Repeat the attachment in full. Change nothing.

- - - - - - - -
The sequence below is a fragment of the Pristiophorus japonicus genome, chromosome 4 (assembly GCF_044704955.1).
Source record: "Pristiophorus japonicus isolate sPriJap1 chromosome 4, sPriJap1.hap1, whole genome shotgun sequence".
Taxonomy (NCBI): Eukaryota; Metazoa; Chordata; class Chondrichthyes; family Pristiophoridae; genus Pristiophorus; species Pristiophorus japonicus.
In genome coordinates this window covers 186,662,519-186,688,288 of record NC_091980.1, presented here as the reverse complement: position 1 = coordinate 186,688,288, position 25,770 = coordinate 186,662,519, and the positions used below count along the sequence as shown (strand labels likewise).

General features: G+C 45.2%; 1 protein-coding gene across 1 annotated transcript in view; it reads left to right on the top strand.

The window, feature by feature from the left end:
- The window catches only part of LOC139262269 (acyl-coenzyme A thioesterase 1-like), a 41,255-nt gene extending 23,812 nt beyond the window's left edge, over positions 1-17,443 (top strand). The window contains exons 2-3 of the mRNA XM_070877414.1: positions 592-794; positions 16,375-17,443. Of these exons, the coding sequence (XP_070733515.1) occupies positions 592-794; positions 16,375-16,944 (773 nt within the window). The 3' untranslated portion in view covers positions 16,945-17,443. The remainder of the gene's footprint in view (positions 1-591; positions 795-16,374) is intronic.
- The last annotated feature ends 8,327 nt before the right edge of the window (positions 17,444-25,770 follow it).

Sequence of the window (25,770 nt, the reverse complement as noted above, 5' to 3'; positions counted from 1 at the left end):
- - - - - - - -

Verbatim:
The sequence below is a fragment of the Pristiophorus japonicus genome, chromosome 4 (assembly GCF_044704955.1).
Source record: "Pristiophorus japonicus isolate sPriJap1 chromosome 4, sPriJap1.hap1, whole genome shotgun sequence".
Taxonomy (NCBI): Eukaryota; Metazoa; Chordata; class Chondrichthyes; family Pristiophoridae; genus Pristiophorus; species Pristiophorus japonicus.
In genome coordinates this window covers 186,662,519-186,688,288 of record NC_091980.1, presented here as the reverse complement: position 1 = coordinate 186,688,288, position 25,770 = coordinate 186,662,519, and the positions used below count along the sequence as shown (strand labels likewise).

General features: G+C 45.2%; 1 protein-coding gene across 1 annotated transcript in view; it reads left to right on the top strand.

The window, feature by feature from the left end:
- The window catches only part of LOC139262269 (acyl-coenzyme A thioesterase 1-like), a 41,255-nt gene extending 23,812 nt beyond the window's left edge, over positions 1-17,443 (top strand). The window contains exons 2-3 of the mRNA XM_070877414.1: positions 592-794; positions 16,375-17,443. Of these exons, the coding sequence (XP_070733515.1) occupies positions 592-794; positions 16,375-16,944 (773 nt within the window). The 3' untranslated portion in view covers positions 16,945-17,443. The remainder of the gene's footprint in view (positions 1-591; positions 795-16,374) is intronic.
- The last annotated feature ends 8,327 nt before the right edge of the window (positions 17,444-25,770 follow it).

Sequence of the window (25,770 nt, the reverse complement as noted above, 5' to 3'; positions counted from 1 at the left end):